1 ( +5 / -4 )

Cereals once known as healthy breakfast turn out to be One of the Unhealthiest Breakfast, along with Granola.

2 boiled eggs with 2 wholemeal buckwheat bread are classic rare countryside/hilly mountain region are healthy breakfast and enough until Lunch.

0 ( +3 / -3 )

On the subject of Kelloggs, can it (or any other company) sell a breakfast product here in Japan that doesn't come loaded with sugar?

You can buy Weetabix in Seiijo Isshi.

2 ( +4 / -2 )

Rice Krispies go snap, crackle, pop. Not Frosted Flakes.

3 ( +4 / -1 )

You can buy Weetabix in Seiijo Isshi.

Yes, I've bought that a few times. I wish they were cheaper here. I once brought back to Japan a 72-pack for about 800 yen.

1 ( +4 / -3 )

Chicago-based Mondelez is buying Clif Bar as well.

Mondelez Buying Clif Bar & Company for $2.9 Billion

https://www.foodprocessing.com/industrynews/2022/mondelez-buying-clif-bar/

-2 ( +0 / -2 )

On the subject of Kelloggs, can it (or any other company) sell a breakfast product here in Japan that doesn't come loaded with sugar? The only thing I can't eat here comfortably is oatmeal.

No regular Corn Flakes?

Too bad you can't get Crispix, that and the flakes are the best.

0 ( +2 / -2 )

The second to last paragraph is complete nonsense. It is not a “particularly perilous” time for the food industry at all – revenue and profit in this sector has been at record levels and has had double digit growth. The outlook is also very strong. The CEOs and senior management of these companies have had massive pay increases over the last two years to, I guess, reflect their success. 

 

It is however a perilous time for consumers who have are fed this false narrative and suffered in the form of disproportionate price increases. Same can be said for the lower level workers also being fed this complete falsehood.

1 ( +3 / -2 )

Cereals once known as healthy breakfast turn out to be One of the Unhealthiest Breakfast, along with Granola.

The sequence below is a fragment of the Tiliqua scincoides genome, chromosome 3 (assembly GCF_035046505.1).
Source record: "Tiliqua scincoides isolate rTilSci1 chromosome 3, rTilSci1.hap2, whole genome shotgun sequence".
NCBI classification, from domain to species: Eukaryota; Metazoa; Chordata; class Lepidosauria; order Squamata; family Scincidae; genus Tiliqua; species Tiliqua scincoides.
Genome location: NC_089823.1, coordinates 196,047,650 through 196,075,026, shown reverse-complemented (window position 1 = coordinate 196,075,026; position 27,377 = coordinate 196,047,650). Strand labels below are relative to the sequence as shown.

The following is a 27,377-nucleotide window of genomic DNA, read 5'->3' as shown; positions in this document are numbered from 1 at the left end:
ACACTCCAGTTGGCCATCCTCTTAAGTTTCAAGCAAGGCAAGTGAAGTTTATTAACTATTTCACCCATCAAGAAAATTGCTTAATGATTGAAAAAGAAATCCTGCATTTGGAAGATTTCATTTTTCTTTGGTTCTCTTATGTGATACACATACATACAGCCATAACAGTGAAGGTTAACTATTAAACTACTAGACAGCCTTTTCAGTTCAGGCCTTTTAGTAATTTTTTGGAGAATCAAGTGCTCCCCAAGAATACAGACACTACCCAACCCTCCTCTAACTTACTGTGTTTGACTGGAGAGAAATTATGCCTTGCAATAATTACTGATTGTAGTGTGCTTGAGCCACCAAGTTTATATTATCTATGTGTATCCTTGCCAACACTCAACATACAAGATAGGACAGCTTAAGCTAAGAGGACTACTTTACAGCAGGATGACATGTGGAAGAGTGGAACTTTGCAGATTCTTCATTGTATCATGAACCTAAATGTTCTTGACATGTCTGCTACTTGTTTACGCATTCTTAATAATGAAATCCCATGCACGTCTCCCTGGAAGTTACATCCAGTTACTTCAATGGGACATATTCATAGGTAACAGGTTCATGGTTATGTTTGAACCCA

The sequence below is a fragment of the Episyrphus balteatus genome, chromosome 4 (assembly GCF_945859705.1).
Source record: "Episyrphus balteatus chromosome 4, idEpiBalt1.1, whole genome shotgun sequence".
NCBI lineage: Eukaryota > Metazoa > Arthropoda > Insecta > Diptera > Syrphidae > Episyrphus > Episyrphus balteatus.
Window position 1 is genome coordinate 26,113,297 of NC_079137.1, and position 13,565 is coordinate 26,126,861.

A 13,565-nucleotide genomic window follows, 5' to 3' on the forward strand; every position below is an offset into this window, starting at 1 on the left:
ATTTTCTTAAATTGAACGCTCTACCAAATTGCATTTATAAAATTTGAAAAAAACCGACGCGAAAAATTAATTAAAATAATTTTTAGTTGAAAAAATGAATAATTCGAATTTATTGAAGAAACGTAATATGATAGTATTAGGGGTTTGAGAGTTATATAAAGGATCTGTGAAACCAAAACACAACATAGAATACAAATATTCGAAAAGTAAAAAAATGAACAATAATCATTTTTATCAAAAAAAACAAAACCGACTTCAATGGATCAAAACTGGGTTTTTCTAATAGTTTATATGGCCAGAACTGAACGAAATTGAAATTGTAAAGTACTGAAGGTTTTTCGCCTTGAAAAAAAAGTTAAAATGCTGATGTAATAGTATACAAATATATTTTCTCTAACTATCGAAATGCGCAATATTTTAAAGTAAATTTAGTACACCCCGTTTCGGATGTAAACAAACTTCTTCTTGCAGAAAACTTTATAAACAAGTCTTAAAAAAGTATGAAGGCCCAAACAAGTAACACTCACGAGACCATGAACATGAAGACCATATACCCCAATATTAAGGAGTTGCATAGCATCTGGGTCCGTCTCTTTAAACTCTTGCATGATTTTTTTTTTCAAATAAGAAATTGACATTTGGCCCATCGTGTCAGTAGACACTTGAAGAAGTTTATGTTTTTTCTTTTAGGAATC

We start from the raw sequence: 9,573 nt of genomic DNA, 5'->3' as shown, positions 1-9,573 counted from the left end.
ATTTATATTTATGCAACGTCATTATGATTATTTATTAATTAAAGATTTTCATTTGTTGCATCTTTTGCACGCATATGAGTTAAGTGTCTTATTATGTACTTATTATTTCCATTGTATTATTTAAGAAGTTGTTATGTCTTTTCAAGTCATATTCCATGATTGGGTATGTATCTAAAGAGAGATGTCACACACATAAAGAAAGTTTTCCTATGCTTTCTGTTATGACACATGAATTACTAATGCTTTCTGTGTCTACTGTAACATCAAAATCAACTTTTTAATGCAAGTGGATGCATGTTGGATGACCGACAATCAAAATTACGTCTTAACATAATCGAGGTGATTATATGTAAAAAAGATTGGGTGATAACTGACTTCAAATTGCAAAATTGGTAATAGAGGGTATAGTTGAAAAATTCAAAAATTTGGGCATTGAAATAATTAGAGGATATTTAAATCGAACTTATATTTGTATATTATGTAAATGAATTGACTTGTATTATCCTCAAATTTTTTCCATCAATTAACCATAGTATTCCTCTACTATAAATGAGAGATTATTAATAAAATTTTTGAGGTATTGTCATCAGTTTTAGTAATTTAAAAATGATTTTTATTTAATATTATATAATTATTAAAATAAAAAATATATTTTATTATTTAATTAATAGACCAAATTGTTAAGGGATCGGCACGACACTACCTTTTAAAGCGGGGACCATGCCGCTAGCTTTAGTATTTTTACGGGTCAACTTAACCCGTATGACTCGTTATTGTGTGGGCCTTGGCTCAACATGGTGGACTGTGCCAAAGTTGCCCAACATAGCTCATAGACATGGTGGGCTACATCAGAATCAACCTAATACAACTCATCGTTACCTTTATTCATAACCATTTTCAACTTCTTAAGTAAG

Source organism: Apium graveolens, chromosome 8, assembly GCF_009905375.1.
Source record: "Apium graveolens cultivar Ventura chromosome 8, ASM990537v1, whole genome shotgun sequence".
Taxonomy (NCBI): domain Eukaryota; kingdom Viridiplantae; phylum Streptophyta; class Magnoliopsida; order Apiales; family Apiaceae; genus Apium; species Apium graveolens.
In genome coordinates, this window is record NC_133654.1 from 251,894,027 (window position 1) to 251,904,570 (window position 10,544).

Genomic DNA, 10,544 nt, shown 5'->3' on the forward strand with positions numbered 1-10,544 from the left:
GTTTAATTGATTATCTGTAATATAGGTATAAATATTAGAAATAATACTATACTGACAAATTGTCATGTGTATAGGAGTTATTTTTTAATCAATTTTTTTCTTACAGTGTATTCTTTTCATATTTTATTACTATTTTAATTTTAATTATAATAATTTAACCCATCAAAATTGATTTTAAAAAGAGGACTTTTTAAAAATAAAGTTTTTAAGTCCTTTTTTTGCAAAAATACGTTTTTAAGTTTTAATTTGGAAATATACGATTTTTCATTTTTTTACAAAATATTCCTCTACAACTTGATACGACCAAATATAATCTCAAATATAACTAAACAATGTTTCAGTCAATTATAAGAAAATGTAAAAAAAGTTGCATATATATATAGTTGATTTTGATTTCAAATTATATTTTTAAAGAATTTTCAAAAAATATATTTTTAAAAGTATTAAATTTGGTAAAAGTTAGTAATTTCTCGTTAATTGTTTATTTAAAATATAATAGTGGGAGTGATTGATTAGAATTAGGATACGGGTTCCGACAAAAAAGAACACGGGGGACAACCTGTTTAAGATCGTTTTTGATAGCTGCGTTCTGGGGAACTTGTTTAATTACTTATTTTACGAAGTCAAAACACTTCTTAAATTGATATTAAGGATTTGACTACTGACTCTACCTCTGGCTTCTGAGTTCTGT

Not necessarily. Whole grains are perfectly healthy; processed cereals rather less so. The problem of added sugar in some breakfast cereals has been known for a long time.

2 ( +4 / -2 )

BackpackingNepalToday 09:12 am JST

Cereals once known as healthy breakfast turn out to be One of the Unhealthiest Breakfast, along with Granola.

Yeah, but I still like my Cap'n Crunch. Just ordered some Crunchberries on Amazon. Need that nostalgia fix every Sunday and it's marvelous with drinkable yogurt instead of milk.

1 ( +2 / -1 )

I buy the store branded version of Weetabix, sheeple are just paying for the brand name when a cheaper and identical version is available which is why I'm not fussed by Kelloggs issues. In fact, I do that with most food as it's the brand name that people pay more for when the store branded version is pretty much identical and in some cases, are made by a brand name themselves but relabelled.

It's not well known, but the likes of McVities, Muller, Duracell and Andrex make cheaper store branded items of the same quality as their own. With food prices rising, people should start researching a bit to find which of their favourite brands are doing their products on the cheap.

-1 ( +0 / -1 )

Mocheake

Today 11:54 am JST      BackpackingNepalToday 09:12 am JST      Cereals once known as healthy breakfast turn out to be One of the Unhealthiest Breakfast, along with Granola. 

Yeah, but I still like my Cap'n Crunch. Just ordered some Crunchberries on Amazon.

If you have friends or family in the US or Canada, better to have them send you a "care package" with those items. Country specific items are highly overpriced on Amazon, mostly due to limited private sellers. And if you see for $0.01, run. They have fake shipping of $25 that they pocket so they can lure you into buying

0 ( +1 / -1 )

Cereals once known as healthy breakfast turn out to be One of the Unhealthiest Breakfast, along with Granola. 

That is absolutely not entirely true, it all depends on which cereal we are talking about. In the US you have about 100 different varieties to choose from, if you want the healthy ones or if you want the sugary ones it is your choice

2 boiled eggs

On the other hand, egg yolk is high in calories and cholesterol, but as long as it’s all in moderation

with 2 wholemeal buckwheat bread are classic rare countryside/hilly mountain region are healthy breakfast and enough until Lunch

For you, but not everyone wants to eat THAT particular combination. The good thing about the US is you rally have a large variety arsenal of food to choose from and you can research what is best for you or what you should avoid.

-1 ( +1 / -2 )

I personally eat Grape Nuts, Total, Raisin Bran and Shredded Wheat, that’s for my cold cereals, for the hot cereals, it’s Oatmeal or Cream of Wheat. Nothing but the best and you definitely can’t go wrong with that.

-2 ( +0 / -2 )

Organic bran flakes or porage are healthy breakfasts, as long as you don't add too much sugar. I'm happy with a cup of tea to wake me up and then an English muffin and a matcha as a mid morning snack. Each to their own.

-1 ( +0 / -1 )